I have been asked so many questions it is difficult to remember them all. We would like to have a full week to answer them all properly but I will try my best to do so. On special schools and setting up centres of excellence, for many years we have been trying to explain the differences between deaf education and mainstream education. Special schools and centres of excellence are most important. The Bill, however, is mainly supportive of mainstream education. This option is already largely available for deaf children, 90% of whom attend mainstream schools. We are very concerned about these children because deaf children recognise themselves as a different entity. Our concern for deaf children in mainstream schools relates to their socialisation, sign language skills and cultural identity as deaf people and how these factors will affect them psychologically and socially.
Deaf people have a different idea about the nature of our identity. Having one deaf person in a school of 200 children can be extremely difficult. Their speech will not be as skilful and understandable as that of their peers and this can, unfortunately, have a detrimental effect on them as they get older. When one has children in a special school who are all signing and equal, one has educational competition and socialisation and their language - Irish sign language - is in use all the time.
We are not recommending segregation but equal opportunity, which is the way forward. While I am aware that the philosophy is one of integration and mainstreaming, our focus is on deaf children and the optimum choice for them. We recommend that centres of excellence employ deaf teachers who become role models for deaf students. We are not against mainstream education but successful mainstreaming of deaf children requires that many more conditions are met instead of dumping them in hearing schools.
A question was asked about the 1998 Education Act. That legislation marked the first time Irish sign language was legally acknowledged. No further action has been taken on the issue in the five years since then. No further teachers or staff have been appointed and no other children have been given the right to access Irish sign language.
On the suggestion that a separate Bill should be introduced on deaf education, we have had some preliminary discussions on this issue. As members will be aware from personal experience, however, these are long drawn-out procedures. The big picture for us and our work is the national recognition of Irish sign language as the third national language. For now, we need to use all available opportunities to gain acknowledgement of the language. With the ratio of deaf children to hearing children about 1 to 1,000, we do not, unfortunately, have the necessary numerical strength, which means we need to take each opportunity that comes our way.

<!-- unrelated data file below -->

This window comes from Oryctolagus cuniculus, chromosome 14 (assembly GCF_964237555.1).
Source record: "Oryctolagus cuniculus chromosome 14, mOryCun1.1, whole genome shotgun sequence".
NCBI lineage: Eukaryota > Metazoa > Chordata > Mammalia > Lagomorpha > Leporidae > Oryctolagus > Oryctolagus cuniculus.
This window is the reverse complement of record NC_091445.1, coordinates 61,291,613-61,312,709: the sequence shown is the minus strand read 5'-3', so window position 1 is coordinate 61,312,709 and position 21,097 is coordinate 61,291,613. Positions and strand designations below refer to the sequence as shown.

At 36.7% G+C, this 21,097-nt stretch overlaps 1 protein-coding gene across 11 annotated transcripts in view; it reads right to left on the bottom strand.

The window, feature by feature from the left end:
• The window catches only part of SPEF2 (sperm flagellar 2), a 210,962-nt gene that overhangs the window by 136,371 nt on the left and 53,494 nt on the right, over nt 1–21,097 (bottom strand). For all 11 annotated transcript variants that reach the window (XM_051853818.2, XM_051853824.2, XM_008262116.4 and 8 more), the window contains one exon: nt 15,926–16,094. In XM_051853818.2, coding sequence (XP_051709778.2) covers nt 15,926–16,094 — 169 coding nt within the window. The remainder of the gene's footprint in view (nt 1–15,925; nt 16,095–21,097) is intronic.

Some remedies are required regarding third level education. At present deaf students going to third level use an ad hoc service. They are in need of sign language interpreters and note takers, but they have to look for these services themselves. A very high drop-out rate of deaf students is evident at third level. The support services for deaf people in third level education need to be consolidated. The buck is being passed from Department to Department and deaf students are being left out.
Early intervention is extremely important for deaf children. For hearing children, language acquisition is immediate, because the language of the family is accessible. They hear it from their parents, on TV, radio, etc. By the time they arrive in school at four or five they have already acquired language. That is not the case with deaf children because the language at home is not an accessible language. It is of vital importance that they have pre-school education that gives them the chance to acquire Irish Sign Language - the native and only fully accessible language for them.
The National Council for the Blind of Ireland mentioned the visiting teacher service. We support its recommendation that the visiting teacher service needs to be examined and, possibly, set up in a different way. The deaf community shares the concerns of the visually impaired with regard to the visiting teacher service.
In response to Deputy O'Sullivan's questions, we would like to have a separate Bill on the recognition of ISL. That would be the optimum approach. The Northern Ireland Office has set up a working group to examine the possibility of gaining recognition for British Sign Language and Irish Sign Language, which are both used in Northern Ireland. The process there is ongoing and we are looking for something similar here. In Finland, for example, a sign language board has been set up which looks at the recognition of its native sign language and how that will influence educational provision and other such services.
I hope I have answered all the questions. I accept that time has been limited. I have tried to provide as much information as possible in the short time available.